- Shop around. Even with prescription medications, prices can vary a lot. I recently compared the price of a commonly prescribed antibiotic. I found one major drug store that charged one-third the price compared to another.
Related Information: Harvard Health Letter
Below are spiritual recipe for health and wellness: Matthew E. McLaren
Your beauty should not come from outward adornment, such as elaborate hairstyles and the wearing of gold jewelry or fine clothes. Rather, it should be that of your inner self, the unfading beauty of a gentle and quiet spirit, which is of great worth in God’s sight. 1 Peter 3:3-4 NIV
Above all else, guard your heart, for everything you do flows from it. Proverbs 4:23 NIV
As water reflects the face, so one’s life reflects the heart. Proverbs 27:19 NIV
May he give you the desire of your heart and make all your plans succeed. Psalm 20:4 NIV
The heart is deceitful above all things and beyond cure. Who can understand it? “I the Lord search the heart and examine the mind, to reward each person according to their conduct, according to what their deeds deserve.” Jeremiah 17:9-10 NIV
You will seek me and find me when you seek me with all your heart. Jeremiah 29:13 NIV
Let love and faithfulness never leave you; bind them around your neck, write them on the tablet of your heart. Then you will win favor and a good name in the sight of God and man. Proverbs 3:3-4 NIV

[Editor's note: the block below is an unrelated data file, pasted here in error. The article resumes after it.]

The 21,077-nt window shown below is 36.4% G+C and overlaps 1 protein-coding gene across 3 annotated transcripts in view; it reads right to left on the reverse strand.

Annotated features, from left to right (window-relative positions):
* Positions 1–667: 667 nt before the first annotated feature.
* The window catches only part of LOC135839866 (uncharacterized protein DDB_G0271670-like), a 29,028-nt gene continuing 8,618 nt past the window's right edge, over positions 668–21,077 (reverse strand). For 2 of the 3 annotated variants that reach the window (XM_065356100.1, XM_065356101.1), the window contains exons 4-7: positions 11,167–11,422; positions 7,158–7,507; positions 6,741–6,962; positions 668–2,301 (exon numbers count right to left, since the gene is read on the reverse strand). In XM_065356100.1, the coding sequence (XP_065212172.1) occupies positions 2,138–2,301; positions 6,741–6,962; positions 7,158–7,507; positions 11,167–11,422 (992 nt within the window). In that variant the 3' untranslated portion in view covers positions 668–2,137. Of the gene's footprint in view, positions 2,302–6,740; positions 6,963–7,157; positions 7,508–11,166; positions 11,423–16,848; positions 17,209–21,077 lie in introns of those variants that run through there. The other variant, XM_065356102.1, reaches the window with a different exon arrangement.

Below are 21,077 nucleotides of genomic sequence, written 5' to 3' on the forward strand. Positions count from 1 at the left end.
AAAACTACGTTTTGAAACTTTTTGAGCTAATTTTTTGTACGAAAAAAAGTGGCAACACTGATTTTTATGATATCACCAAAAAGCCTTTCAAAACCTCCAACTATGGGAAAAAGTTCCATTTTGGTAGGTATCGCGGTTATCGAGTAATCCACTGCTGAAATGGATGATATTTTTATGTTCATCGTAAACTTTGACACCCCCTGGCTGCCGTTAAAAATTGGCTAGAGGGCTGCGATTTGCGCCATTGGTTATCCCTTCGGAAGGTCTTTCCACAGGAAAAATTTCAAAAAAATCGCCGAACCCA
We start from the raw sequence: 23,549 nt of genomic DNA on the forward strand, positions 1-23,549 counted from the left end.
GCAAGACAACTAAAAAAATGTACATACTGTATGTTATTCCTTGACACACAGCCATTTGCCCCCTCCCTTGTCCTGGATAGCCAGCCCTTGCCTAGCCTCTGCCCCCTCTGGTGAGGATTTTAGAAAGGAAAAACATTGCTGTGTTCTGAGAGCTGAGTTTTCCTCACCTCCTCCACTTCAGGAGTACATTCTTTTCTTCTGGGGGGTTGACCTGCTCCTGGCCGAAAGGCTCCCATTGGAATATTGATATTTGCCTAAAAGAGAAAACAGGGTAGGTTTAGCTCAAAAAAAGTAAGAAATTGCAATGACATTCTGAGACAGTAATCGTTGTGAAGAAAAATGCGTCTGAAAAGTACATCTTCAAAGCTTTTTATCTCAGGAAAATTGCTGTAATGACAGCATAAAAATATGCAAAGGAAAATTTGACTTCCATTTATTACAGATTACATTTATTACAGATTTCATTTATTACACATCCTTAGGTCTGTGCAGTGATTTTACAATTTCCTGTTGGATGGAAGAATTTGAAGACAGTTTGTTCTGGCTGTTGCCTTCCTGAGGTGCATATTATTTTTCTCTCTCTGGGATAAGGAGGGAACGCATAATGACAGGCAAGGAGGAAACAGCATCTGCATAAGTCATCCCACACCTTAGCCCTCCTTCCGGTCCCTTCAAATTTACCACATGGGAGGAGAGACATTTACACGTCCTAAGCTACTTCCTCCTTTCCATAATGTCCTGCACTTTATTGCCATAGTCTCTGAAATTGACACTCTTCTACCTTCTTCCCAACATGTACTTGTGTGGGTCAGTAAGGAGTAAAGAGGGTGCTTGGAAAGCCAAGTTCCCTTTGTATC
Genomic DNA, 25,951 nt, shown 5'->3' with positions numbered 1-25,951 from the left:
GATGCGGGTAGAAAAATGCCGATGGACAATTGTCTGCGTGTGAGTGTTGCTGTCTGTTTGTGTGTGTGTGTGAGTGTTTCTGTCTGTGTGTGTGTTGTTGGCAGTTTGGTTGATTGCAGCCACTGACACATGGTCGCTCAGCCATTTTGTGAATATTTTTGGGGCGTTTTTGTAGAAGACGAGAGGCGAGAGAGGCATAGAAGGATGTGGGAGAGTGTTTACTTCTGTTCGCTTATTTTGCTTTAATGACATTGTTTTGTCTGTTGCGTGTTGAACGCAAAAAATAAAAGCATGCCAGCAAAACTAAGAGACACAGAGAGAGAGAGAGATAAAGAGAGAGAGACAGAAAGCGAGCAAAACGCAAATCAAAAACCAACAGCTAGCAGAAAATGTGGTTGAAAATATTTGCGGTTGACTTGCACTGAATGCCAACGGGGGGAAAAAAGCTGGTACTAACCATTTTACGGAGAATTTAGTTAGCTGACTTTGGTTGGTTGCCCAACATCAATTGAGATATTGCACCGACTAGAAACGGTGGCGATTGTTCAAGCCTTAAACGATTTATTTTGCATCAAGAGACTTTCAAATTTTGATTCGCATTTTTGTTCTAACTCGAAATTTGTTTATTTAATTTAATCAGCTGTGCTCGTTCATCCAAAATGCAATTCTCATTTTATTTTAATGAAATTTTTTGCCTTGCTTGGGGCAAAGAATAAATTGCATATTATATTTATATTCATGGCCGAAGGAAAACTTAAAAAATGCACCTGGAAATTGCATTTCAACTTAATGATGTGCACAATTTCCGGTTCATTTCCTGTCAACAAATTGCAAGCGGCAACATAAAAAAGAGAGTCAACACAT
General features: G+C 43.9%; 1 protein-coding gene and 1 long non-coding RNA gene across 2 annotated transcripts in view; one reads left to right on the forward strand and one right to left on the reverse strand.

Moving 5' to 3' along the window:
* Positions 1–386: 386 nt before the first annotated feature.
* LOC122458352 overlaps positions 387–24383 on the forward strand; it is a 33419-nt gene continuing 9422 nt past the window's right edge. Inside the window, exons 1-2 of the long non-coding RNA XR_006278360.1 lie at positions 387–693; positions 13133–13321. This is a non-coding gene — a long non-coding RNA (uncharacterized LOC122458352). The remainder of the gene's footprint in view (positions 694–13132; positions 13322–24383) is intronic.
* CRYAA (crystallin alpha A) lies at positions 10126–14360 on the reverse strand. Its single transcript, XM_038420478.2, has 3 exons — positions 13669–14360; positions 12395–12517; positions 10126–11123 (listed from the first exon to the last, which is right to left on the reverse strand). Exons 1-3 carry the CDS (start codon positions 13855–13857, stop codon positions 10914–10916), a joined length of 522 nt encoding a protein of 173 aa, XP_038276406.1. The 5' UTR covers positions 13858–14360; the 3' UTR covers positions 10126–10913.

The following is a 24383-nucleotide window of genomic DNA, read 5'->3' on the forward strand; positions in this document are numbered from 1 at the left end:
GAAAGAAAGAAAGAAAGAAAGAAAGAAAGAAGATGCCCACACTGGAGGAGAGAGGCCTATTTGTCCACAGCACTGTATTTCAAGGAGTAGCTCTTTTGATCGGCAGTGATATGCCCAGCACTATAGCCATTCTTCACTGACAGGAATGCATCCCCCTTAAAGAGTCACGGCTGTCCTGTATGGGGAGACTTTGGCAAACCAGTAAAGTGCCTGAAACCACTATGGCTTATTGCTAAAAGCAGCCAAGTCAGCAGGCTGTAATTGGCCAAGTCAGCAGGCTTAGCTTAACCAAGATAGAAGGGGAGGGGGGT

Trust in the Lord with all your heart and lean not on your own understanding; in all your ways submit to him, and he will make your paths straight. Proverbs 3:5-6 | NIV
Create in me a pure heart, O God, and renew a steadfast spirit within me. Psalm 51:10 NIV
But the Lord said to Samuel, “Do not consider his appearance or his height, for I have rejected him. The Lord does not look at the things people look at. People look at the outward appearance, but the Lord looks at the heart.” 1 Samuel 16:7 NIV
Jesus replied: ‘Love the Lord your God with all your heart and with all your soul and with all your mind.’ Matthew 22:37 NIV
Take delight in the Lord, and he will give you the desires of your heart. Psalm 37:4 NIV
Each of you should give what you have decided in your heart to give, not reluctantly or under compulsion, for God loves a cheerful giver. 2 Corinthians 9:7 NIV